Home' Trinidad and Tobago Guardian : January 24th 2014 Contents NADALEEN SINGH
Human Resources at
SM Jaleel, Roger Berke-
ley, said yesterday that
the negative publicity
being generated from
the Drug Enforcement
Administration s probe
of the recent $644 mil-
lion cocaine seizure in
the United States has
impacted heavily on the
psyche of the company s
owners and employees.
"We have 2,000
the region and their lives
and livelihoods depend
on the success of the
business...that s one
aspect of it," he said yes-
terday, during the Morn-
ing Panchayat Show on
"The other aspect that
is being missed is that
SM Jaleel is a victim ---
behind the corporate
entity and behind all of
the products and so on,
there are human beings.
SM Jaleel is not just the
name of the company
but it is also the name
of the founder of the
company and his family s
"We are challenged in
defending the integrity
of our employees, the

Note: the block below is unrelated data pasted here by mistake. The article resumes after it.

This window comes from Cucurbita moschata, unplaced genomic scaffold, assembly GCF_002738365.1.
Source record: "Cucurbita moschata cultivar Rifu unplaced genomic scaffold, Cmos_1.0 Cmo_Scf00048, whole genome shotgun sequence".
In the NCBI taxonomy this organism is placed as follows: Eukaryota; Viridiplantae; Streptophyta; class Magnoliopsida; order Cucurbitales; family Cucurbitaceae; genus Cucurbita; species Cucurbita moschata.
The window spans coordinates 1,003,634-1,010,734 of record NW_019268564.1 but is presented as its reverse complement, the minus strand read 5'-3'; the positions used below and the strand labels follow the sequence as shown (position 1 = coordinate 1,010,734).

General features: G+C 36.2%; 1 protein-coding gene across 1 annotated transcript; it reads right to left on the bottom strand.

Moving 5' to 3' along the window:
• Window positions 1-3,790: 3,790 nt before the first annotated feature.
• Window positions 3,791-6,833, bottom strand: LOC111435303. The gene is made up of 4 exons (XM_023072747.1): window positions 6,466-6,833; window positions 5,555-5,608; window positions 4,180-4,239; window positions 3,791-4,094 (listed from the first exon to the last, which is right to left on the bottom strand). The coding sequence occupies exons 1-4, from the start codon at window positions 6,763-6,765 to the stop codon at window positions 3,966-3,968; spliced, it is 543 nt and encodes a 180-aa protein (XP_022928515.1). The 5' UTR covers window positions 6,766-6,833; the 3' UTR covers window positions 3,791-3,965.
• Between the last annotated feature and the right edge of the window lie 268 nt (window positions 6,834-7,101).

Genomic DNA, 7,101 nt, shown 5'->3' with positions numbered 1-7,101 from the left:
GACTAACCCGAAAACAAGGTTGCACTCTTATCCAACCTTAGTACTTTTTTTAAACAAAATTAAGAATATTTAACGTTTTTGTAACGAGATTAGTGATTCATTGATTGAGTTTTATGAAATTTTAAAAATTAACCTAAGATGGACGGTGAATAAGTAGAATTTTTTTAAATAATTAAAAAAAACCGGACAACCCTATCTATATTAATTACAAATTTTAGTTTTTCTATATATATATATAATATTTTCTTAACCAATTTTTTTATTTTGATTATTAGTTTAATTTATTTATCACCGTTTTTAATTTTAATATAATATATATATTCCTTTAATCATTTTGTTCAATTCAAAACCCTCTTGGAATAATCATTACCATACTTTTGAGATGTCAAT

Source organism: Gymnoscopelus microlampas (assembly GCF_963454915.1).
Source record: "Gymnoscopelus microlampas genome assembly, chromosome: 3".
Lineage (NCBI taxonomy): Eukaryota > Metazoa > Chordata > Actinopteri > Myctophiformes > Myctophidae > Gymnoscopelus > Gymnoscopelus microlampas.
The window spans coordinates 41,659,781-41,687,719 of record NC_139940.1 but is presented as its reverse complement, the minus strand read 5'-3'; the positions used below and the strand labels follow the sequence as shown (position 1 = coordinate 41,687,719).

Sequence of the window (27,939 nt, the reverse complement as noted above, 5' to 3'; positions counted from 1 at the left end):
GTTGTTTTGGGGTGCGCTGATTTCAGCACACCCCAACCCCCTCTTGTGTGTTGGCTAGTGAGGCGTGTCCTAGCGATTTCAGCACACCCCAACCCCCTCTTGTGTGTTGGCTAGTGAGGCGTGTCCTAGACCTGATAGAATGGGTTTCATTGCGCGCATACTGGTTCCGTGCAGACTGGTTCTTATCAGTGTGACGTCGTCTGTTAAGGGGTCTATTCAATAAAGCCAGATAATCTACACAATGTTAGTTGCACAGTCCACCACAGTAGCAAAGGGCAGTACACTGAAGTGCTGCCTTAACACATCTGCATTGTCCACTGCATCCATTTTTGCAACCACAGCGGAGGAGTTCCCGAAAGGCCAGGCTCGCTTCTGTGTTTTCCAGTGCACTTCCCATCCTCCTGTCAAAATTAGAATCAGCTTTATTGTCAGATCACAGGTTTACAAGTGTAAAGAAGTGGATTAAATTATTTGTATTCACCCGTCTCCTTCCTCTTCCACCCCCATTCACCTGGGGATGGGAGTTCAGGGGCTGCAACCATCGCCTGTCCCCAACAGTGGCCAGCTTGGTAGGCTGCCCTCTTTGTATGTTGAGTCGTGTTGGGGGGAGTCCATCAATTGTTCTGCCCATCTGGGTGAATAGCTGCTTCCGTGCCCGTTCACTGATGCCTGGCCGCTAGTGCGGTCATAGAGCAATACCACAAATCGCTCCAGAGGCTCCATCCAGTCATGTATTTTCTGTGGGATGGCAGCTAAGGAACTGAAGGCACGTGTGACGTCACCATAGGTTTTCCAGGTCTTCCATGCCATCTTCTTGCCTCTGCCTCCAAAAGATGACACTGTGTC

integrity of our share-
holders and the stake-
holders of the organisa-
The DEA is currently
in the country wrapping
up loose ends in its
investigation of the drug
haul, which was made at
the Port of Norfolk in
Virginia on December
20. The illegal drugs,
which left the Port of
November 17 in a 20-
foot container, were hid-
den in more than 700
tins of Trinidad Juice
SM Jaleel has dis-
tanced itself from the
shipment, noting that it
does not ship from the
Port of Port-of-Spain
and that the labels used
on the tins were also
fake. However, it has not
escaped attention and
criticism from the public
as speculation continues
about who might be the
big fish behind the ship-
Berkeley also said he
Security Minister Gary
Griffith s decision to pre-
vent the release of sen-
sitive information on the
investigation to the local
media from the local law
assisting the DEA. How-
ever, he said the compa-
ny wants the probe to be
completed, the public to
know the truth and the
company s name cleared.
"SM Jaleel s position
is that the investigation
needs to take place
quickly and the informa-
tion needs to be dissem-
inated to the public," he
"We understand the
need for some level of
sensitivity in terms of the
information that is being
gathered. At the end of
the day, the company is
being portrayed in a neg-
ative light and the name
of SM Jaleel needs to